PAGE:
New immuno-oncology combo attacks glioblastoma in mice and paves path to human trials

MRI brain scan
Finding new methods for making brain tumors responsive to immunotherapy is a priority in oncology research. (Ildar Imashev / Getty Images)

The aggressive brain cancer glioblastoma is infamously “cold” when it comes to immunotherapy, meaning it typically doesn’t respond to immune-boosting therapies because of immune-suppressing molecules in its environment.

A team led by University Hospital Zurich and the University of Zurich tested a protein-based drug that fuses immune-stimulating cytokines with antibodies that specifically target glioblastoma. The drug slowed tumor growth in mouse models of the disease and boosted the ability of immune cells to reach patients' brain tumors in a small, ongoing clinical trial, they reported in Science Translational Medicine.

“Glioblastoma is considered an immunological ‘desert,’” the researchers wrote in the study. “Proinflammatory cytokines are ‘master regulators’ of the immune system that can turn tumors from cold to hot.” But unmodified cytokines are too toxic for patients to tolerate, necessitating new approaches to selecting and engineering them for safety and efficacy, they added.

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The Swiss scientists tested three different cytokines in combination with antibodies targeting glioblastoma: IL-2, IL-12 and TNF. They found that antibodies fused to IL-12 or TNF and given to mice intravenously accumulated in glioblastoma tumors, slowing their growth. Two out of five of the animals tested were cured, they reported.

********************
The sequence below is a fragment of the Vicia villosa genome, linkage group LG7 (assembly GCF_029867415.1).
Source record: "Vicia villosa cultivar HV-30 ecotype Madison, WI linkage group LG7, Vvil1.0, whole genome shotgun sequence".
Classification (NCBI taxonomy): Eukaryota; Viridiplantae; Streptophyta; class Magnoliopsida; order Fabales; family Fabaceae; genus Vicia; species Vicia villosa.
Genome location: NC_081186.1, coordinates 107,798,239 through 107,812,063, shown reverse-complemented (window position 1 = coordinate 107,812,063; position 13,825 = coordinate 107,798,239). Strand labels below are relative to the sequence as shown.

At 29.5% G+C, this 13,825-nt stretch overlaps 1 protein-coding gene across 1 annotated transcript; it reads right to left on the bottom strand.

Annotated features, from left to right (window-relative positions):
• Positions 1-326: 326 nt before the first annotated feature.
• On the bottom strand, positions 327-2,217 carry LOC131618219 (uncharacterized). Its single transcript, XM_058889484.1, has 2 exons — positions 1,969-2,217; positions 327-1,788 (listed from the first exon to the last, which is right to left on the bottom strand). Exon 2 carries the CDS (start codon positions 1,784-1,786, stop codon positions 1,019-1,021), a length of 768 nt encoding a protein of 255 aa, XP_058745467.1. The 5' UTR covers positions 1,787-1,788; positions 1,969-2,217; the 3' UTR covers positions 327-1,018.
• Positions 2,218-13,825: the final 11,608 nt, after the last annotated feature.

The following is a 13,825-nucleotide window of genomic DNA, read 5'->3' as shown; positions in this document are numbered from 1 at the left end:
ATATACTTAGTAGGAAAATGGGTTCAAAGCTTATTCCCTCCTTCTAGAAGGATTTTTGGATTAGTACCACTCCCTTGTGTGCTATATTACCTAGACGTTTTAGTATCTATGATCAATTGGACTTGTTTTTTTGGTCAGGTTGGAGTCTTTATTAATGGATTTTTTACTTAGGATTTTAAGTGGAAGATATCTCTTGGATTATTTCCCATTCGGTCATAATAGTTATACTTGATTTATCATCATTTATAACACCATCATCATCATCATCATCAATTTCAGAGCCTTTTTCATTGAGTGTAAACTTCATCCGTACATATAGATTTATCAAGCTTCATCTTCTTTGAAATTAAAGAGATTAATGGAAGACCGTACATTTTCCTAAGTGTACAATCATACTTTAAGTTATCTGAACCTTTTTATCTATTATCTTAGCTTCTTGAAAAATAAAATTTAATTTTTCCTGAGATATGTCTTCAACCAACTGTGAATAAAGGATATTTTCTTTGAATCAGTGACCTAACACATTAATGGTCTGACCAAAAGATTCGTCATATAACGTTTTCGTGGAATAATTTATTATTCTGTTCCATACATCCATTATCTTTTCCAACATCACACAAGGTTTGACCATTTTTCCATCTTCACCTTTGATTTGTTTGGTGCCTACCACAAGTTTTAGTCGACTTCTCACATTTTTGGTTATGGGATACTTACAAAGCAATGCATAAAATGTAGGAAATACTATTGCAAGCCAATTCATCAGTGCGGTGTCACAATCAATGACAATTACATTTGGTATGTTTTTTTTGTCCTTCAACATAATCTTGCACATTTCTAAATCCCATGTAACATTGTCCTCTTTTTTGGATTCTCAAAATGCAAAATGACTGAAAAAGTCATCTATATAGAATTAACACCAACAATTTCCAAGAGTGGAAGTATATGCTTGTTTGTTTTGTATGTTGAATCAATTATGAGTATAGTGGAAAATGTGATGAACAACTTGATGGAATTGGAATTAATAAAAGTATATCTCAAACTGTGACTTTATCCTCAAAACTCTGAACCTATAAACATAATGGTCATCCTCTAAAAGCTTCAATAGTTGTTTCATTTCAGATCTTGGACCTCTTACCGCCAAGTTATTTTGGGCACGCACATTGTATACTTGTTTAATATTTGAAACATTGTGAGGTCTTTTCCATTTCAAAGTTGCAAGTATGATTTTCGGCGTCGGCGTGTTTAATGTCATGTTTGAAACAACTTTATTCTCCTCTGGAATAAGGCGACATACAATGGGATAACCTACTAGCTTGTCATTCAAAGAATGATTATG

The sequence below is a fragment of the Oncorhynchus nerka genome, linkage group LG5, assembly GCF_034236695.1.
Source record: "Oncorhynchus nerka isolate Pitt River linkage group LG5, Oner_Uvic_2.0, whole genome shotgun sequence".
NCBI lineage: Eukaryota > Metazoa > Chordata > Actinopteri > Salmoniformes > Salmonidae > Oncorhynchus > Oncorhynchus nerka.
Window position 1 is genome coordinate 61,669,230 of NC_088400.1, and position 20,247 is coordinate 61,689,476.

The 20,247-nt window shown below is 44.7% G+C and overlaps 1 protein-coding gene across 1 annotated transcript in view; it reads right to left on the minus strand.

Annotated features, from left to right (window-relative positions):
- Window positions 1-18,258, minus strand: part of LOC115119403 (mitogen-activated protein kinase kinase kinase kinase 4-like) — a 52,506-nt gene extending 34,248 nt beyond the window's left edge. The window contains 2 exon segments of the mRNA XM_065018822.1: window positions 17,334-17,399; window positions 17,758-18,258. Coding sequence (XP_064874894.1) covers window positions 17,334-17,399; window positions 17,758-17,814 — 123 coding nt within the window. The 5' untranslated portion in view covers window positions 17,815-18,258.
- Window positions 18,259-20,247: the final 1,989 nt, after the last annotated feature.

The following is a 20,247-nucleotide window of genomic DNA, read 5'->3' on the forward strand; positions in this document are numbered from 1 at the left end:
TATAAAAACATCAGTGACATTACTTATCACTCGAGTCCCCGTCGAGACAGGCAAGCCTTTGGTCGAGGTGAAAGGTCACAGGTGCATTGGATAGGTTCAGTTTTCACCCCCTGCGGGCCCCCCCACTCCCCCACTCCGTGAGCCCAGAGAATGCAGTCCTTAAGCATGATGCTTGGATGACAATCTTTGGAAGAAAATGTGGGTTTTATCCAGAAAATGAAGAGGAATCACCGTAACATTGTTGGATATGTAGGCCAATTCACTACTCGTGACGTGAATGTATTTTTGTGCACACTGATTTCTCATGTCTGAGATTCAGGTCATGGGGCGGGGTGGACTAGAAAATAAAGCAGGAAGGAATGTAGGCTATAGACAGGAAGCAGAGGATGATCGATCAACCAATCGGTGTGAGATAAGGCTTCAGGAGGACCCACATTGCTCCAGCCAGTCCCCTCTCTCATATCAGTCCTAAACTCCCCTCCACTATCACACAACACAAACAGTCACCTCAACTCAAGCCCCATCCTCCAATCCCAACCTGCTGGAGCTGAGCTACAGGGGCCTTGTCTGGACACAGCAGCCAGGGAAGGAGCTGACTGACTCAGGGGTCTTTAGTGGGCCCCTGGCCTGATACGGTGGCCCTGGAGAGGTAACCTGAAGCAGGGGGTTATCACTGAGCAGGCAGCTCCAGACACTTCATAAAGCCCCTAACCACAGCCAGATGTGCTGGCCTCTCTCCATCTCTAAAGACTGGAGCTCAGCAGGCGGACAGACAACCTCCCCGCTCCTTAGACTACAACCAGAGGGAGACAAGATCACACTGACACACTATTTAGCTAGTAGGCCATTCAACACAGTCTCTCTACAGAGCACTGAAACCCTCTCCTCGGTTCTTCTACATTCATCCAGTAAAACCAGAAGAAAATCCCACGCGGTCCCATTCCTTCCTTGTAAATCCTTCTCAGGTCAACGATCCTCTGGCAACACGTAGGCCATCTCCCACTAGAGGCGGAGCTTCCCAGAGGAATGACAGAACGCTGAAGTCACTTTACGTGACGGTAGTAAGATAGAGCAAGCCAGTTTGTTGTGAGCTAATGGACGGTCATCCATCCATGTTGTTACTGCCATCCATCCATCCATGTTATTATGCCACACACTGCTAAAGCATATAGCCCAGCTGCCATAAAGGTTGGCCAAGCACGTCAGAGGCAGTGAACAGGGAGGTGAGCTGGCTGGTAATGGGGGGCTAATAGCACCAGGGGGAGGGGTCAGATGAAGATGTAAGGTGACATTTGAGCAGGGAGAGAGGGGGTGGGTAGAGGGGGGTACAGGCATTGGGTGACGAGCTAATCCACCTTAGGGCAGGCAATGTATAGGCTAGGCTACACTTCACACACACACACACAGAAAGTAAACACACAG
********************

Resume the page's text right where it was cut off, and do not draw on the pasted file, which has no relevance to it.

To determine whether the anti-tumor response lasted, the team implanted glioblastoma tumors into the mice 180 days after the initial treatment. Without further treatment, the mice remained protected.

The researchers tested the TNF immunocytokine treatment in three glioblastoma patients. The treatment was safe and resulted in a larger infiltration of immune cells into the tumor environment. Two of the patients remained stable at six months, and the study is currently recruiting additional patients. Italy-based Philogen is developing the treatment, called onkekafusp alpha, with the University of Zurich researchers.

This is one of several new immuno-oncology approaches being tested in glioblastoma, and it’s not the first to focus on pro-inflammatory cytokines. Last year, scientists from Brigham and Women’s Hospital and the Dana-Farber Cancer Institute announced they saw early signs of efficacy in a trial of an IL-12 gene therapy in combination with Ziopharm’s oral drug veledimex in glioblastoma.

Cedars-Sinai researchers are using a polymer-based vehicle to deliver drugs that block the immune checkpoints CTLA-4 and PD-1 into the brain. They showed in mice that the treatment was able to cross the blood-brain barrier and boost the infiltration of cancer-killing immune cells to tumors.

The Swiss team noted that the ongoing clinical trial of their TNF immunocytokine drug only tests one dose, and additional studies will be needed to fully understand the safety and efficacy of the treatment. They are also starting to examine combining the fused drug with other therapies, including medicines that target VEGF, a protein that promotes blood growth to tumors and has been fingered as a major factor in glioblastoma.

Editor's note: This story has been updated to include the involvement of Philogen.

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